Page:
Assessment and monitoring of small airways disease

The assessment and monitoring of the involvement of the small airways in asthma is challenging because of the relative inaccessibility of this region of the lung. The “gold standard” of small airways disease diagnosis has been the morphometry of resected lung tissue, but the invasiveness of this approach precludes its use clinically.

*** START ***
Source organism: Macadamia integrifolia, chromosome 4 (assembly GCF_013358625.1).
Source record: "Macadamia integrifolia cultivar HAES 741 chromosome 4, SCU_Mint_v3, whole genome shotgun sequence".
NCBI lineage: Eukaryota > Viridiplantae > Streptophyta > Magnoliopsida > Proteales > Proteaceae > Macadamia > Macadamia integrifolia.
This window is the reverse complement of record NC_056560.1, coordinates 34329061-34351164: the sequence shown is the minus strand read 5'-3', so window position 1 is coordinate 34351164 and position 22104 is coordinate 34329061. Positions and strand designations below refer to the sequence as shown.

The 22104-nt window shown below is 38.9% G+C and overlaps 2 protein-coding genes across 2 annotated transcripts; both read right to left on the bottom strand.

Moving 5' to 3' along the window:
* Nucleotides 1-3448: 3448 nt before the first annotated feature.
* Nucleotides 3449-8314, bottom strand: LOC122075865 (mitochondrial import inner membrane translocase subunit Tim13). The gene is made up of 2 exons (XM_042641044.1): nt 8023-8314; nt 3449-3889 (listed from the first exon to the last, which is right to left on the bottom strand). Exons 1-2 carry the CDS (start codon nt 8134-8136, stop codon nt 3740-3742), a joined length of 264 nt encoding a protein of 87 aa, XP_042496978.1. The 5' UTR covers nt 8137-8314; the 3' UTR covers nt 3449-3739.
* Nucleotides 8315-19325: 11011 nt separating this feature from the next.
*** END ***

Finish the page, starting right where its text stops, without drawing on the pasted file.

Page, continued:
While early studies suggested that the small airways in normal individuals represents a “quiet zone” accounting for less than 10% of total airways resistance [11], more recent studies have placed greater importance on the distal airways. Wedged bronchoscopy, although mainly a research tool, because of its invasiveness and technical difficulty, has been used to obtain direct measurements of airways resistance in distal lung segments. Using this procedure, Yanai et al. [12] reported that total small airways resistance was 24% of total airway resistance in healthy adults and increased to 34% in asymptomatic newly diagnosed patients with asthma and to 51% in patients with severe asthma. Wagner et al. [13] demonstrated the small airways resistance in asymptomatic asthma patients with normal spirometry and normal plethysmographic airway resistance to be more than 7-fold higher than normal subjects. Further, peripheral airways resistance in patients with asthma is markedly increased with methacholine and histamine challenge [13, 14].